Communities in the Yarmouth-Digby region have an opportunity to make more sustainable, active and accessible transportation choices through the latest round of the Nova Scotia Moves program.
Through Nova Scotia Moves, the province offers grants of up to $200,000 to groups supporting sustainable transportation at the local level, including municipalities, band councils, community benefit organizations and social enterprises.
Three successful applicants from the region were awarded grants in this round, totalling $172,200.
“Nova Scotia Moves provides support to community-based projects, and is helping achieve the goals of the province’s Sustainable Transportation Strategy,” said Energy Minister Charlie Parker. “I congratulate the applicants on a job well done. Our communities are benefitting from your innovative ideas and hard work.”
The Town of Yarmouth was awarded $140,000 for the Clements Avenue Multi-Use Trail and AT signage project, a key priority of the town’s active transportation plan. The Municipality of the District of Digby and Dalhousie University were jointly awarded $30,000 to study the impacts and potential of shifting the transportation system in Digby away from gas to electricity. The Town of Shelburne will receive $2,200 to produce a map of local active transportation assets.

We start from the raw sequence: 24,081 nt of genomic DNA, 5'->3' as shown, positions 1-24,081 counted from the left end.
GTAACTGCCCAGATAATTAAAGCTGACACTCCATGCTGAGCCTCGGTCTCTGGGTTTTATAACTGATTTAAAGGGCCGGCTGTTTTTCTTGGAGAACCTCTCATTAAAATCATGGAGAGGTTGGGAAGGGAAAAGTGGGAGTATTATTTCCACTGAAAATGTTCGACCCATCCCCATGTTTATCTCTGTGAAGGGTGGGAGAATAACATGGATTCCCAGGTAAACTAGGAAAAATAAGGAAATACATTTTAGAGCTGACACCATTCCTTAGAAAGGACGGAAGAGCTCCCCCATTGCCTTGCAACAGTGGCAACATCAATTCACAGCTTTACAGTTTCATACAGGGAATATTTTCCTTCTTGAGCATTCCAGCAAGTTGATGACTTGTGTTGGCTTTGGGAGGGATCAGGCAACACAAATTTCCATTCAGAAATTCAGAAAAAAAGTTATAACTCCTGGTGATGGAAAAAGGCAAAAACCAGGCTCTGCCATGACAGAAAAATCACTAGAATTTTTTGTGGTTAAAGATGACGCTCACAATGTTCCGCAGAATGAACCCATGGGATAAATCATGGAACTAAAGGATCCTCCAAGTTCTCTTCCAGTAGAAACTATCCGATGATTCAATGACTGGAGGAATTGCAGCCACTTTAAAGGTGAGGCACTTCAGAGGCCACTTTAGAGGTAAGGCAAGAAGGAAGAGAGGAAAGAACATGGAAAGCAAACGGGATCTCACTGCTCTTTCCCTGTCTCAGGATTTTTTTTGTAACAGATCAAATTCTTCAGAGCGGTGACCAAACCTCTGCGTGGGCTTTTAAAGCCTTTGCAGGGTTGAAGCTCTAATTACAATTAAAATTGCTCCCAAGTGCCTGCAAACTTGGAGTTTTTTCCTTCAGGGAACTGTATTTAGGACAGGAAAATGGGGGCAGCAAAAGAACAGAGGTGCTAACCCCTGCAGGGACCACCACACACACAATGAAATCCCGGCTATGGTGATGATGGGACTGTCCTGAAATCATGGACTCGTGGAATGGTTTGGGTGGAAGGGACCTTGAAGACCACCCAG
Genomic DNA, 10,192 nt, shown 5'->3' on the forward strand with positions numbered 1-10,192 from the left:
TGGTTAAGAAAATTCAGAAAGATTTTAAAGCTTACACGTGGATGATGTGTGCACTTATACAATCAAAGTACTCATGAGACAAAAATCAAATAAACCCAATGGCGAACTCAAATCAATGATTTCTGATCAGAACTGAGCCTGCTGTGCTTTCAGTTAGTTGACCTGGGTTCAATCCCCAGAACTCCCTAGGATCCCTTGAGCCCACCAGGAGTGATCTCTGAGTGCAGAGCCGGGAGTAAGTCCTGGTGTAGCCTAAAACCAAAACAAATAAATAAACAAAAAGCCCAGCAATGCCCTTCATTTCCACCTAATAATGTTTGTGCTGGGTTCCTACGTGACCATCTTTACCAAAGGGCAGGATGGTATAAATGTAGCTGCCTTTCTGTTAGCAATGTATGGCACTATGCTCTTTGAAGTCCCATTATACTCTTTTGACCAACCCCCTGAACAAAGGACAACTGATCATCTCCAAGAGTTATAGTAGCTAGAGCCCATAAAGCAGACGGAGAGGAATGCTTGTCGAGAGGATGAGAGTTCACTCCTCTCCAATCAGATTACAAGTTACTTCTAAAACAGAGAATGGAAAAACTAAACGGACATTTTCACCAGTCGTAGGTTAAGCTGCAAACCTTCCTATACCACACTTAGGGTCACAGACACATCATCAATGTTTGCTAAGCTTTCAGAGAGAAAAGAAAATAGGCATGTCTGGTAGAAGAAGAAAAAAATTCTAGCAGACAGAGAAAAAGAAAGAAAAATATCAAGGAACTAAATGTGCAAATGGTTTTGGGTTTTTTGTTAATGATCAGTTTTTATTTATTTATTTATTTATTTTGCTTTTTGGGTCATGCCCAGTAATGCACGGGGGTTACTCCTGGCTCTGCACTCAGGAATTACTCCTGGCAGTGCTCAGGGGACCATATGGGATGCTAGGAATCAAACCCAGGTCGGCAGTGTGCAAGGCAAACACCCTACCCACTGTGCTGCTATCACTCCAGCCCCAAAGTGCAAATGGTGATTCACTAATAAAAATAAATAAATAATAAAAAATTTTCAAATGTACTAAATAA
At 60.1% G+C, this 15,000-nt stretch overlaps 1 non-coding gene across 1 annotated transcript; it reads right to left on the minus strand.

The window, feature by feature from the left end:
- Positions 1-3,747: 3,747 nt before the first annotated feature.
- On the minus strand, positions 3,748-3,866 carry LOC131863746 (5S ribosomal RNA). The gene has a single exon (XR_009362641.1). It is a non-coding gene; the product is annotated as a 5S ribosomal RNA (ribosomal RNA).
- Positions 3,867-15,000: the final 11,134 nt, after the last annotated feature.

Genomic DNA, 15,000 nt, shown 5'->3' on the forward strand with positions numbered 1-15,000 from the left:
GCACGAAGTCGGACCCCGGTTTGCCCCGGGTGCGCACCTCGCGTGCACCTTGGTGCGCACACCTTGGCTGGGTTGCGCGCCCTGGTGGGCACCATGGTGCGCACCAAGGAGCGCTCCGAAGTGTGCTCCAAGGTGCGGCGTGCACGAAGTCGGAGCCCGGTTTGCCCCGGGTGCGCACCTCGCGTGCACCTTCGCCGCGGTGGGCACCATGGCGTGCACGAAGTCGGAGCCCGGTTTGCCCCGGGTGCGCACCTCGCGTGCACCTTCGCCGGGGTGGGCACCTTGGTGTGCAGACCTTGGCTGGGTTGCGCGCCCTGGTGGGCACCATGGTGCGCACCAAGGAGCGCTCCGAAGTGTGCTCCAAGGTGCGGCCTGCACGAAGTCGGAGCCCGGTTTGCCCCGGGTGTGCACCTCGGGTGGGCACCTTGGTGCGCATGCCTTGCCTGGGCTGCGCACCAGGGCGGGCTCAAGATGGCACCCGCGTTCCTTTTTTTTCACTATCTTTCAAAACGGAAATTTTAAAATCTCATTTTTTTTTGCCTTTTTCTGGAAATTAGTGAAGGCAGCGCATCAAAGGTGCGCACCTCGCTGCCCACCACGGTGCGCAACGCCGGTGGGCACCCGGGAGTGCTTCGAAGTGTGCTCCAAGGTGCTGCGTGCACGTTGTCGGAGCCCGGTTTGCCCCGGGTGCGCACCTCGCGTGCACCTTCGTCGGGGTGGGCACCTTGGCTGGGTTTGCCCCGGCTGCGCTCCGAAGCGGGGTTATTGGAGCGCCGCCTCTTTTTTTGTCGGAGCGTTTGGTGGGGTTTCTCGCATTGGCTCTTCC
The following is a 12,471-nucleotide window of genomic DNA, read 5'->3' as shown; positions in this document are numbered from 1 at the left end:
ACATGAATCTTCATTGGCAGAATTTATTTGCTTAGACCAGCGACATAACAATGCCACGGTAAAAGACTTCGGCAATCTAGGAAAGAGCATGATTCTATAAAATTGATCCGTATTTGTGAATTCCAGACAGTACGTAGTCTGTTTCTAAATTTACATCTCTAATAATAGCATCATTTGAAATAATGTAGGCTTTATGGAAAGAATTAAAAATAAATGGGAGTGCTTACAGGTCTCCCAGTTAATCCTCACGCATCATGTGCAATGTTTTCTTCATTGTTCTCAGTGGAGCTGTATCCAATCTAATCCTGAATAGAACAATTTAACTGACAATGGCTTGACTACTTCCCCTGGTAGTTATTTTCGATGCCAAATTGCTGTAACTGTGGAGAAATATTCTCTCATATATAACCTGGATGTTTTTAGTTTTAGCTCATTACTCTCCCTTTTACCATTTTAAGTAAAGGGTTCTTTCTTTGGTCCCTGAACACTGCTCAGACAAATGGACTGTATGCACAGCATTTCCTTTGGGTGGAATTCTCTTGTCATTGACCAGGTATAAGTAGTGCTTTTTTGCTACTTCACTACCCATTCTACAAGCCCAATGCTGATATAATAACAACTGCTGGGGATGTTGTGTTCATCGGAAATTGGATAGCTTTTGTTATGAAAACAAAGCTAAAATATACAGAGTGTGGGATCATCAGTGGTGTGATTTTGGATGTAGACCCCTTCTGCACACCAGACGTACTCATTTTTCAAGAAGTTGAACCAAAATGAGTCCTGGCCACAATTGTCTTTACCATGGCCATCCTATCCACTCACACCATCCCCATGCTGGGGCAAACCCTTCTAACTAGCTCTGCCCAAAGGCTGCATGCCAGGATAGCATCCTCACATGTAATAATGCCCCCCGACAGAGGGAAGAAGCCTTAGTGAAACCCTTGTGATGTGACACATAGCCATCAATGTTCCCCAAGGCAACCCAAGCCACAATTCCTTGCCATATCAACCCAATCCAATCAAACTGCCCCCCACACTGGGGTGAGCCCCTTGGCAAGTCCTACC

“The Municipality of the District of Digby is striving to become a leader in renewable energy and associated technologies. We are pleased to partner with the Department of Energy, Dalhousie University, Fundy Tidal Inc. and AKA Group,” said Linda Gregory, warden, Municipality of the District of Digby. “This research will directly address the transportation sector in Digby’s vision of becoming the greenest county in Nova Scotia.”
Across the province, 37 successful applications were awarded funding during the latest round, totalling $1.4 million.
The program helps Nova Scotians drive less distance, move more actively and efficiently, use cleaner energy, access a wider range of sustainable transportation options and engage communities around sustainable transportation issues.
In the 2012-13 pilot round, the province awarded over $900,000 to projects developing ideas from active transportation routes to online information services. Twenty-eight grants were awarded and are now under way.
For more information, visit http://novascotia.ca/sustainabletransportation/.